FAA gives approval for company to use swarms of drones to reforest burned areas

DroneSeed will be allowed to operates drones beyond visual line of sight

Updated December 7, 2020   |   8:20 p.m. PST

A apparatus for dropping seed vessels is attached to a drone after being reloaded with tree seeds. Bloomberg image.

DroneSeed, a company that uses fleets of drones to reforest areas burned in wildfires, received approval in October from the Federal Aviation Administration (FAA) for its heavy-lift drones to operate Beyond Visual Line of Sight (BVLOS) and to expand its use of heavy-lift drone swarms to California, Colorado, Montana, Nevada, Arizona and New Mexico. They previously had FAA authorization to operate in Oregon, Washington, and Idaho.

The FAA’s action allows DroneSeed to begin reforesting once a fire is contained and airspace is clear. Their aircraft drop seeds that are encapsulated in vessels consisting of four to six seeds, fertilizer, natural pest deterrents, and fibrous material which absorbs water and increases survivability.

The company has designed a system around a swarm of drones that can drop tree seeds in places where they have a decent chance of survival. First they survey the area with a drone using lidar and a multispectral camera to map the terrain and the vegetation. The next step is to use artificial intelligence to sort through the mapping data to find areas where a dropped seed is most likely to germinate, in order to avoid, for example, rock, roads, and unburned locations. After the aircraft are launched, the five aircraft operate autonomously as they fly grid patterns.

DroneSeed. CNN image

A swarm of five drones can reseed 25 to 50 acres each day, said Grant Canary, CEO of DroneSeed. While on a seed-dropping mission each drone can stay in the air for 8 to 18 minutes, then returns to the helibase where it is reloaded with seed vessels and the battery is replaced. Mr. Canary said it takes about 6 minutes to replace the battery and the 57-pound seed vessel container.

DroneSeed makes their aircraft, they are not off-the-shelf consumer level drones. Batteries power the electric motors that drive the propellers. When at a work site, the workers bring five batteries for each aircraft which are recharged with a proprietary charging system run off a generator.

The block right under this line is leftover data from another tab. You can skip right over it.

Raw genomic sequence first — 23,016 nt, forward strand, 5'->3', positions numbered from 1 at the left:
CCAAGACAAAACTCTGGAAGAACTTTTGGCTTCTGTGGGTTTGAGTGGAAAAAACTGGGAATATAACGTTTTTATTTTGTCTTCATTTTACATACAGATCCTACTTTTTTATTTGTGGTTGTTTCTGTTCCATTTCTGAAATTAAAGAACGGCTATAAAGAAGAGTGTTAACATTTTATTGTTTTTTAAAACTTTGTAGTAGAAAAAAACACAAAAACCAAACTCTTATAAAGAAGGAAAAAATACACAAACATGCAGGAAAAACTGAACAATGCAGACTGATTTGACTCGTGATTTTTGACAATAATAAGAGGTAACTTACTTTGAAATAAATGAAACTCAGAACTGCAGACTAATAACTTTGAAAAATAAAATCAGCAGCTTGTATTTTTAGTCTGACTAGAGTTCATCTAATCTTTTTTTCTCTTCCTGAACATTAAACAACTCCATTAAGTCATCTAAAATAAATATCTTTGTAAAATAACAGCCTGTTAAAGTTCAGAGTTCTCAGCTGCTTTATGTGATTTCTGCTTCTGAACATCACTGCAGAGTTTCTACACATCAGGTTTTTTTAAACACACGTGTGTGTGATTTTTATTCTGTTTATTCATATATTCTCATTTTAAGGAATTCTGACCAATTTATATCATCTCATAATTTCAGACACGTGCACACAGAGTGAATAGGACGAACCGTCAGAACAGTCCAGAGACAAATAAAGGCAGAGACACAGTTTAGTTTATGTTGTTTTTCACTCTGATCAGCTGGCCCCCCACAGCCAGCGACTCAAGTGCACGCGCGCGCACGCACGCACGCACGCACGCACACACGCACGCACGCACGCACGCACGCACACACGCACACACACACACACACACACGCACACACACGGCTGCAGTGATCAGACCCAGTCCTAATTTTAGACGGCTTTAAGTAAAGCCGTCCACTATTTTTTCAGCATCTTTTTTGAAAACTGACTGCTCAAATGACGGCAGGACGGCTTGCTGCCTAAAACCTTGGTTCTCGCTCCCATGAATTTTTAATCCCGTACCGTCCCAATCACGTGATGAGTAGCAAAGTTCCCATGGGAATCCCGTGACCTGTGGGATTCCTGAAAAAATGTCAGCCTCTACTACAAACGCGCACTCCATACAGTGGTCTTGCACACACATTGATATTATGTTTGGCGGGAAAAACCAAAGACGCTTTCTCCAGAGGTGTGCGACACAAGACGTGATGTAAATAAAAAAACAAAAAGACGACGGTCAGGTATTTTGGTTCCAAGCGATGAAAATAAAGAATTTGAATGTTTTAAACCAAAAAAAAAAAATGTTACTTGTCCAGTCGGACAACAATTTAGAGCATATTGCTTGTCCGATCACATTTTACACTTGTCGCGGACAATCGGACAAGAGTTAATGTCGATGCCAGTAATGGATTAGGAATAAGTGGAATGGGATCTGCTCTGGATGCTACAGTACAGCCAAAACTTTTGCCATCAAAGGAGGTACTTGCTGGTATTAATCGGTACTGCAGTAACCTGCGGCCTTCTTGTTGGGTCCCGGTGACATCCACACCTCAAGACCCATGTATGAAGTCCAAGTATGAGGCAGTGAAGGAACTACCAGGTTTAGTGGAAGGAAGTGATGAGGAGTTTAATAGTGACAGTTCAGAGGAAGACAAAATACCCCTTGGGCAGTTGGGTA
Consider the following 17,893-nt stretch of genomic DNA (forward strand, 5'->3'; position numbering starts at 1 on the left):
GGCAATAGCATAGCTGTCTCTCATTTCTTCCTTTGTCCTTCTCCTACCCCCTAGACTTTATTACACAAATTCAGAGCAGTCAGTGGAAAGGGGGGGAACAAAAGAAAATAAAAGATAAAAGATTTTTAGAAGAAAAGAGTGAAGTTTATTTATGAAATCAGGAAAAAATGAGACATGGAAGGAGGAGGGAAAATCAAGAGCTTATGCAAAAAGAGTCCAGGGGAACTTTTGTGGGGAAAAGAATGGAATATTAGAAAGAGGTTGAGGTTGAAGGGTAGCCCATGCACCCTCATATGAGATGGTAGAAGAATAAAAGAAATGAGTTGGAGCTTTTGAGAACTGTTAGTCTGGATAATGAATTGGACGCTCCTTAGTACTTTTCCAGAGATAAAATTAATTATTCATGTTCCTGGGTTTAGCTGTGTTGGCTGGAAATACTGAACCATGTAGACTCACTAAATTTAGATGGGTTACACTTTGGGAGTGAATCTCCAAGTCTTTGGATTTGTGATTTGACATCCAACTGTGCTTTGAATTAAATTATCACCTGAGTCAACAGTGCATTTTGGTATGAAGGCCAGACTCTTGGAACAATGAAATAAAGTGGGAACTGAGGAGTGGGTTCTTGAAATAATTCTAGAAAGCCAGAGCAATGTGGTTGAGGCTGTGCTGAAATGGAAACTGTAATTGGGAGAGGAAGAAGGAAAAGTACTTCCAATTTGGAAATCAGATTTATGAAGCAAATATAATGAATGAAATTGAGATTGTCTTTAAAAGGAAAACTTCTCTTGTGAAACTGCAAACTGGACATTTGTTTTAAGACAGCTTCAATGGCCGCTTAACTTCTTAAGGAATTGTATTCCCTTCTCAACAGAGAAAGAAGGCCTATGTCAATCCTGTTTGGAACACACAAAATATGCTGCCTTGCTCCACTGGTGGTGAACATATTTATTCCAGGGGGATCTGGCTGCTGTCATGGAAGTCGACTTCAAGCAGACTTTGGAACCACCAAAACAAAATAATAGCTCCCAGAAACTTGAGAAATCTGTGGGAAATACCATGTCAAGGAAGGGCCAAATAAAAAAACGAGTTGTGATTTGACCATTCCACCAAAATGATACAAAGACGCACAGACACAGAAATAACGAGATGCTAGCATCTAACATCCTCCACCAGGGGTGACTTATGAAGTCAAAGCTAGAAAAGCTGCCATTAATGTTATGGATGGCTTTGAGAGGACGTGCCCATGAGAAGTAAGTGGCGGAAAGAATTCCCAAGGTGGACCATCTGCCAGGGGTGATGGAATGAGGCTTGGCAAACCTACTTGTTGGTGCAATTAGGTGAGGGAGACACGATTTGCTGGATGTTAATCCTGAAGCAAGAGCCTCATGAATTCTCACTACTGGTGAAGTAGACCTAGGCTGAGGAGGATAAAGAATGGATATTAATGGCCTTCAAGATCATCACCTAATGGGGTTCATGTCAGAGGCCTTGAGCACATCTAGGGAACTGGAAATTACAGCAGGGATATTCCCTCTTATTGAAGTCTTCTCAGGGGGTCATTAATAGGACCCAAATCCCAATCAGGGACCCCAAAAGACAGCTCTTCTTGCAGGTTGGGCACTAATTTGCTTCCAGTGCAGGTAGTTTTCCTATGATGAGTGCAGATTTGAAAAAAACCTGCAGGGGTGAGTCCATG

The company has about 40 employees, 10 of whom may be manufacturing seed vessels for ongoing or upcoming reseeding projects.

The company is already reforesting some of the areas burned this year in the one million-acre August Complex of fires in Northern California, and the 173,000-acre Holiday Farm Fire in Oregon.

While most aircraft hired by land management agencies are paid by the flight hour and daily availability rates, DroneSeed charges by the acre.

After sites are selected, seed vessels are manufactured, in many cases containing native Douglas Fir or Ponderosa Pine seeds harvested from the general part of the country where they will be later dispersed.

Currently DroneSeed is the only company in the United States approved to operate with heavy-lift drone swarms, according to the company.

The video below describes the reseeding system beginning at 0:32 and ending at 3:52.

Thanks and a tip of the hat go out to Rick.

Typos, let us know HERE. And, please keep in mind our commenting ground rules before you post a comment.

Author: Bill Gabbert

After working full time in wildland fire for 33 years, he continues to learn, and strives to be a Student of Fire. Google+

14 thoughts on “FAA gives approval for company to use swarms of drones to reforest burned areas”


  2. but yet they wont let the forest service use them (besides fire operations) due to the video and information going directly to china through software?

  3. What is the survival rate of these dropped seeds vs. the survival rate of planted seeds by a human? The article mentions that the swarms can plant between 25 and 50 acres of seeds per day. (That’s a large variable?) And that a human can only do 2 to 3 acres per day. If the human is just dropping seeds I guarantee they can do more than 3 acres per day. If the human is planting seeds versus the drone dropping seeds, I believe that is not fair comparison. There is certainly a place for this technology. Especially the seed coating aspect. We need more information.

    1. The video, not the article, says, “human planters can do about 2 to 3 acres a day”. Reforestation is rarely done by humans scattering or planting tree seeds. They carry bare root seedlings which are planted in holes dug in the soil.

      The number of acres reseeded per day by the drones depends on the prescription, according to Grant Canary, CEO of DroneSeed.

  4. Aren’t there already seeds in the ground or wete the fires so hot even closed cone conifer seed and other soil seed banks were destroyed?